20 April 2016 – Members of the EU Parliament’s Internal Market and Consumer Protection committee are discussing British rapporteur Vicky Ford MEP’s proposed amendments to the EU gun ban plan, which would take the ban off the table.
From the EU press release, Ford’s proposal to end the gun ban is to “reword the Commission’s proposal to ban semi-automatic firearms that resemble automatic firearms since this has been tried by many member states and has been found to be legally impractical”.
However, Ford also proposes that a medical monitoring system similar to the freshly-introduced UK system should be introduced as well, which – if the UK stayed in the EU after the referendum – would prevent any meaningful reforms being carried out to the system over here.
Dan Dalton, Conservative MEP for the West Midlands said, during the meeting, that the EU should target illegal firearms and not punish legal owners.
The deadline for amendments by MEPs to the proposed gun ban has been extended to 28th April. It originally closed today.
The last vote on proposed amendments by the IMCO committee will be on the 27th June. The timescale for the whole gun ban seems to be slipping further and further into the future, as back in November EU sources were briefing that they wanted it passed and in force by April.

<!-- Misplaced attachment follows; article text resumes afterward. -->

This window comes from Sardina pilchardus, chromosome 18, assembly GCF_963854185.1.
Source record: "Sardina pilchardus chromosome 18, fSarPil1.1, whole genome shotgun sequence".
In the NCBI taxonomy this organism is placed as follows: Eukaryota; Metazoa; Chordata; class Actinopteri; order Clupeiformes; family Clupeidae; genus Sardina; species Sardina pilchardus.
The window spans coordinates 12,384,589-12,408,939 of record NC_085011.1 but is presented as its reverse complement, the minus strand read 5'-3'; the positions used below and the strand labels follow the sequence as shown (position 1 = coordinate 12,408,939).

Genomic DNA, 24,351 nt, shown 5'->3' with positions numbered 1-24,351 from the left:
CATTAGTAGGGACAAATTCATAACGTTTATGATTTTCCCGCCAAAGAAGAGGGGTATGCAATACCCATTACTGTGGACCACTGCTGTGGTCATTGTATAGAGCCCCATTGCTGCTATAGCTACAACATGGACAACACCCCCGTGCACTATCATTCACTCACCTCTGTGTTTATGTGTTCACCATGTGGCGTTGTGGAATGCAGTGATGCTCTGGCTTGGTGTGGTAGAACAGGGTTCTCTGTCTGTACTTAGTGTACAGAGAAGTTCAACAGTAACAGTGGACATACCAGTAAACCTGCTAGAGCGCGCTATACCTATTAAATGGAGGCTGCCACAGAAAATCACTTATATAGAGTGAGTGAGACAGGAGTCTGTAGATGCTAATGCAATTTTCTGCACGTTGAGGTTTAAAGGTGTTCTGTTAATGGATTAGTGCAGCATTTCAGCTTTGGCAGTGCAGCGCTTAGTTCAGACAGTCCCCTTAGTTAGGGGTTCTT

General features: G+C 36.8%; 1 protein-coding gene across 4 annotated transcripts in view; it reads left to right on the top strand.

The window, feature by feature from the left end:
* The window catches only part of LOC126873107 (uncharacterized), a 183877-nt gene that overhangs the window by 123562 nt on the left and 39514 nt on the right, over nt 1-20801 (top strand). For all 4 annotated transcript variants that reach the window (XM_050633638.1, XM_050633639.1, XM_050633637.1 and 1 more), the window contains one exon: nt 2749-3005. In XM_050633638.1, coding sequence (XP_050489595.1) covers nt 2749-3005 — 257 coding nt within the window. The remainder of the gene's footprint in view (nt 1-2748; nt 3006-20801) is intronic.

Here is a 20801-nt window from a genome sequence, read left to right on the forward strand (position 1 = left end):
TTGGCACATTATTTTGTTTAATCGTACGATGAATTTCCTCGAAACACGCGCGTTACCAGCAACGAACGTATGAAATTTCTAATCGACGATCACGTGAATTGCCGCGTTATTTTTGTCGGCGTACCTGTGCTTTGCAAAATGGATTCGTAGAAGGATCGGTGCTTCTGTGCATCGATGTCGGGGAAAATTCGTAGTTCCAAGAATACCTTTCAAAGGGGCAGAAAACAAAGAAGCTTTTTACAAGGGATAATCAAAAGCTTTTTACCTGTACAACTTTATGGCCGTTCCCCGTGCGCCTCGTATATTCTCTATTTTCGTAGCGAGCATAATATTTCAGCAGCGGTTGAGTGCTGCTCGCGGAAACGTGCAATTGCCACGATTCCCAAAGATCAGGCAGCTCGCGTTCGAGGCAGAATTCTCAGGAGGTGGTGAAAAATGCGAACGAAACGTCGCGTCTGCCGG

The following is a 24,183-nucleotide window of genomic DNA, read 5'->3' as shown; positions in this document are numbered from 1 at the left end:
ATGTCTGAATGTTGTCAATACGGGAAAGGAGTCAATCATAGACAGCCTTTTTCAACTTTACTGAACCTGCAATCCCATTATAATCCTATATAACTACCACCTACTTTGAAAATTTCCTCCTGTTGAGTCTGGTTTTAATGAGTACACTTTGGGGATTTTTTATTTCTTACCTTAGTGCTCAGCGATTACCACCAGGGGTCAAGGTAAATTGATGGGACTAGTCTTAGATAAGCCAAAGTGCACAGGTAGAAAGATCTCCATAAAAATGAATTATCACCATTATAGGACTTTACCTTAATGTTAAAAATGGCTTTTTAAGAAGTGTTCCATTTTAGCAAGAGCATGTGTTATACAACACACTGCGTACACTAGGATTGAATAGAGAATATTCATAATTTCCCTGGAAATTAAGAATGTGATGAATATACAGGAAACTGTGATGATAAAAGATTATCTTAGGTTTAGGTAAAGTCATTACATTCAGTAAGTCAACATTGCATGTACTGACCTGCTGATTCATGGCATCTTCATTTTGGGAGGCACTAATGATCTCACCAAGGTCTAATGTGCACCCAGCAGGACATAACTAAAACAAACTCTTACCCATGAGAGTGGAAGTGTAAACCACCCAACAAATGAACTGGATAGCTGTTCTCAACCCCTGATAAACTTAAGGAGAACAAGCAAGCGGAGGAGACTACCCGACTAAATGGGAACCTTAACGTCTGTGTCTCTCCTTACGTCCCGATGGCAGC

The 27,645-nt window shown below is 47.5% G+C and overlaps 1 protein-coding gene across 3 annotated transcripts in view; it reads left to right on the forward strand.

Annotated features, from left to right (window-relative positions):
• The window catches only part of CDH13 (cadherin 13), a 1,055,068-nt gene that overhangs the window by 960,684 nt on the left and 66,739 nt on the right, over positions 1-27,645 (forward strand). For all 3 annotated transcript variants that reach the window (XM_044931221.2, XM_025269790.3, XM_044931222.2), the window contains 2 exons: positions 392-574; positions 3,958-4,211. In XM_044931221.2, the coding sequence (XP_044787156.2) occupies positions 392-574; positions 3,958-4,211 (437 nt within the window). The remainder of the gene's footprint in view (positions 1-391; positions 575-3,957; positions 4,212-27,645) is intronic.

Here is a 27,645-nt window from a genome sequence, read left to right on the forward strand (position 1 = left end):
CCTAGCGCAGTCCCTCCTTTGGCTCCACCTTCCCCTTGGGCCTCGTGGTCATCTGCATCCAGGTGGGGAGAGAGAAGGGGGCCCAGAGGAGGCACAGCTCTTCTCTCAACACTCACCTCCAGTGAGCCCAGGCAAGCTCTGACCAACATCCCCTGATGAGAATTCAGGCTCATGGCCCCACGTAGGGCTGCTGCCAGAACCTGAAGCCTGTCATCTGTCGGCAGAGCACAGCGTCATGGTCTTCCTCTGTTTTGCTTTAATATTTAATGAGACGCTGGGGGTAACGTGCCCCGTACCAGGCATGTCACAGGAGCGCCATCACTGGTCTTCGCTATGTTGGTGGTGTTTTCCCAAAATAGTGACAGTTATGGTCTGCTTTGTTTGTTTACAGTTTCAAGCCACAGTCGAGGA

UK Shooting News’ author trusts that blogging about an EU press release and an EU livestream of legislators deciding the future of the shooting sports isn’t too much of a “dangerous game” for certain faint-hearted users of the Pigeon Watch forum.
Certain selected updates from the meeting have been blogged below. These are not authoritative; if you want the full picture including detailed comments by other MEPs, you’ll need to find a recording of the livestream. (remember, this is a blog, done in the author’s spare time)
Ford stood up to strongly call for a UK-style system where certificates must be inspected on final handover of firearms and ammunition.
She also spoke in favour of her proposal to maintain the current sensible system where museums and collectors can own firearms subject to certification, rather than banning collections of automatic firearms and forcing them to be partially destroyed through deactivation.
She also said that, for example, “Czech authorities should be able to log into the database in France” with reference to the EU’s planned database of every single lawful firearms owner and trader.
Markings for new manufactured products came under the spotlight. “I would be concerned if we were leaving reasonably modern firearms owned by many people in an unmarked state,” said Ford.
On replicas, Ford said: “Anything capable of being converted into a firearm is a firearm under article 1.1”. UKSN’s author did not catch which EU diktat she was referring to.